The Taliban have a culture of their own which they practice; they sleep in government offices, provide selective education, censor and restrict the media, ban art and music, and disregard non-Pashto languages. Despite the Ministry of Information and Culture of the Taliban claiming to respect linguistic diversity in the country on Mother Language Day, they have removed all plaques written in the Persian language from universities and government offices. Reports have also stated that in Nimroz, tablets written in Balochi were changed to Pashto tablets. The Taliban leaders deliberately avoid speaking Persian, even for a single sentence. For example, Mullah Hibatullah, who considers himself the Amir of Afghanistan, does not communicate in Persian (the majority spoken language), meaning millions of people who do not understand Pashto cannot understand his conversations, thus ignoring them.

They have prohibited the publication and sale of books in order to encourage society to adopt Taliban ideology intellectually. The society of the ‘Emirate’ should have aspects of the Taliban from a cultural perspective, think like the Taliban, and be resolute when making decisions. However, they should not have the right to read, think, or act independently.


The Taliban’s relationship with the rest of the world will not be positive. They view all non-Islamic countries as flawed and reject them, except for their money. Even with their closest allies in the Islamic world, such as Pakistan, their relationship is not good. This tension is likely to increase due to the activities of terrorist groups in Afghanistan.

The Taliban envision a future for Afghanistan that is too similar to the situation in the 90s, where women have no rights and are expected to stay in the kitchen and have children in the name of “respect for women”. Non-Taliban men will be deprived of all services and will only interact with the government out of fear, not offering services or participating in power. This deprivation of resources will lead to increased poverty and hunger. Fear will be the primary tool of Taliban rule, with violent consequences for the people, as we have seen in the past year and a half. The Taliban will monopolize resources and use them to spread their ideologies and establish religious schools, while wasting money on show-offs and defending their regime, funded by the poor people of Afghanistan in the form of taxes. Justice in this future will be determined by the Taliban, and the only right that Afghans will have is to be punished, as described by Mullah Zaeef.

Since the Taliban fight with everyone regardless of religion or ethnicity, differences between groups will become more intense. The concentration of power is often a major cause of conflict in Afghanistan, so the fighting will not end until this is addressed. Appointing non-Taliban figures to the current regime, whether from external or internal sources, will not solve the problem. What if the system itself is the main issue? Adding a few non-Taliban figures will not break the monopoly or change the nature of the Emirate to make it modern and efficient.

In the Taliban’s ideal society, the government has a one-way relationship with the people, where the people are expected to serve the government and not the other way around. Taxes are not paid in exchange for services, and those who do not comply with the government’s wishes are labeled as warriors, rebels, and spies and are removed. Although it is not possible to create such a society, even in the short term, the Taliban are doing their best to make it a reality, using all the resources available to them.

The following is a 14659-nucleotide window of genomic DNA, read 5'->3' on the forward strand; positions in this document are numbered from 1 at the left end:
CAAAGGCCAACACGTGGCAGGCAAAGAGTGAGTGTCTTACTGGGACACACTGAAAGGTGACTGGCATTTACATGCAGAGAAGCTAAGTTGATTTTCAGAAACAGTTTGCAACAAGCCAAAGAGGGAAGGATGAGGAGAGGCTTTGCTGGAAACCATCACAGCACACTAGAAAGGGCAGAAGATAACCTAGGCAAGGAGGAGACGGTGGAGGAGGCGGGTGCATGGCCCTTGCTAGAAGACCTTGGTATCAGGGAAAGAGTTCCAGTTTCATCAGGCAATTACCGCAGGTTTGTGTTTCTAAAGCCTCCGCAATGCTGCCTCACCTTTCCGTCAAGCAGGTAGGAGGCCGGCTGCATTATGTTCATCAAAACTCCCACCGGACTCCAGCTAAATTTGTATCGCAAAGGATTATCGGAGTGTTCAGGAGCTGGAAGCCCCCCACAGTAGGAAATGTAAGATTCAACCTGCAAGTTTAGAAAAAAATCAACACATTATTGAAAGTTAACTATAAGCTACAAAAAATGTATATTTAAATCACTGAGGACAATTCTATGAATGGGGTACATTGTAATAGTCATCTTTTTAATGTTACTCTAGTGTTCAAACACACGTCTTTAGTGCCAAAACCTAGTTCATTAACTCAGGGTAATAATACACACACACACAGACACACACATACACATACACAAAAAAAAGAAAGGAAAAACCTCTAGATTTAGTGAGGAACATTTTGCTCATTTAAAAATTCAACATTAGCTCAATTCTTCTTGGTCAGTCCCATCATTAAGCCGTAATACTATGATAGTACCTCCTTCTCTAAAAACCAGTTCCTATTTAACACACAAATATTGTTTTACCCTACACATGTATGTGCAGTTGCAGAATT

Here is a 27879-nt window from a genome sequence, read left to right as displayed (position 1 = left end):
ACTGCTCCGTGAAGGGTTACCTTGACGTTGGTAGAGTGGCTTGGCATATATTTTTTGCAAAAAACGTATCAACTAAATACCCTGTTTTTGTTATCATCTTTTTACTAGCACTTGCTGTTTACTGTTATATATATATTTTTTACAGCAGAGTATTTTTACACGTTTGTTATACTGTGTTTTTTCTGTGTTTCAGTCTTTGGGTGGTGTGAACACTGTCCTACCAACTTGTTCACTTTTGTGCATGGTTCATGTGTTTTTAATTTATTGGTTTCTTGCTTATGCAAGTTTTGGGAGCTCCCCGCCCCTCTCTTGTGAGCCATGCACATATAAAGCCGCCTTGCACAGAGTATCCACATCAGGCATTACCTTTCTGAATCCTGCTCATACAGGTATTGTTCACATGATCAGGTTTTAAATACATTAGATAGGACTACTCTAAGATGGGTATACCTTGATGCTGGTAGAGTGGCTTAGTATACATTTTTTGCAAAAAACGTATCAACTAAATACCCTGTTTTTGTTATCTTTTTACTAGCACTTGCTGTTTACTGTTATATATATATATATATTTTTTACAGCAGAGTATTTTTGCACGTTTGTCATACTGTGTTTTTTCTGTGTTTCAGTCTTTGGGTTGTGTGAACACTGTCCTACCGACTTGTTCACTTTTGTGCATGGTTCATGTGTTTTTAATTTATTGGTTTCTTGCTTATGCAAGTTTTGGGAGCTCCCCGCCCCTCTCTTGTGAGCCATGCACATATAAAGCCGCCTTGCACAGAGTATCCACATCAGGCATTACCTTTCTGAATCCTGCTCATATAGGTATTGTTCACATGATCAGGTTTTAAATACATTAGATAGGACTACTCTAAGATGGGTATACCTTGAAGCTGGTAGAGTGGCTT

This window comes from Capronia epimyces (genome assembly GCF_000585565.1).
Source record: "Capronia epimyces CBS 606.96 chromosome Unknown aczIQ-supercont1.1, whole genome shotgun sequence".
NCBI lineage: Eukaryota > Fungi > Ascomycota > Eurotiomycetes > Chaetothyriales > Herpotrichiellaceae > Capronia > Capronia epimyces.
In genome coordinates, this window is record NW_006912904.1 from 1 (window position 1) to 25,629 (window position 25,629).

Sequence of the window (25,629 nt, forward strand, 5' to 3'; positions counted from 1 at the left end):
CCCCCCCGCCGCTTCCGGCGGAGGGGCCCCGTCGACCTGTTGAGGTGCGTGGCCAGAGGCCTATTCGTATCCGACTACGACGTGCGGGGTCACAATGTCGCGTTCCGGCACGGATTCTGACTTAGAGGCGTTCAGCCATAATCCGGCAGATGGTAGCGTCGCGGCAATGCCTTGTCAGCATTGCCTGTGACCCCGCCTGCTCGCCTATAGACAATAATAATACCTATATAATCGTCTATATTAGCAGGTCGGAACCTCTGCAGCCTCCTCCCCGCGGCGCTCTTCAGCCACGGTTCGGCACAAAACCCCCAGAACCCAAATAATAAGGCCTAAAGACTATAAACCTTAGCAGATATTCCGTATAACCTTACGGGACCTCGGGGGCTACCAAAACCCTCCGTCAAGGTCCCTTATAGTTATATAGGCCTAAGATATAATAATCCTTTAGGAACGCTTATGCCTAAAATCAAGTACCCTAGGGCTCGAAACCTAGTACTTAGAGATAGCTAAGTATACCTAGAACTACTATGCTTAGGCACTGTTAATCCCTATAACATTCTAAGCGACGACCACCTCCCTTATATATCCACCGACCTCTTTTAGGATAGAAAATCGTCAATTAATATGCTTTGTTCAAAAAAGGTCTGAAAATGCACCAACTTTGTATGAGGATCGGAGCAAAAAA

In Taliban society, relationships are based on orders and obedience, which is something that is taught in religious schools. In these schools, students have no rights and are expected to simply obey. By building thousands of religious schools, the Taliban are attempting to create social relations between students and clerics or sheiks. They want a society that is free of criticism, where people have no voice and are expected to remain quiet and compliant, not seeking rights, education, services, political or civil liberties, and always paying taxes to the Taliban. In a report of a meeting of human resource heads, Mullah Hibatullah also said that the Taliban have trained rural people and assigned them to the service of jihad, and now is the time for urban people. Paragraph 14 of the report states that “as you were in the deserts, where you performed Imamate and Jihad, knowledge was with you, and this existence is great.” You familiarized the people of the deserts with religion through your preaching and advice, and they fell in love with it to the point that they were willing to make any kind of sacrifice for it. They supported you until their support and sacrifices made you powerful enough to defeat disbelief and establish an Islamic system. Now that you have come to the cities, invite people to the religion of Almighty God and introduce them to it so that no one in Afghanistan remains without it. Help them to create an Islamic system throughout the world. These orders of the Taliban leader are in line with the unification and Talibanization of the society, which is currently being pursued through various methods, including the construction of religious schools. It also shows that the Taliban are aiming for global jihad.

In Afghanistan, the Taliban are not using their money to provide services to the society or develop the country. Instead, they are using it to manage the society. This has caused poverty to become widespread, with 97% of the population facing starvation. Rather than creating job opportunities, the Taliban have shut down some businesses that they deem to be illegitimate, and have used resources to do what they call “enjoying the good and forbidding the evil”.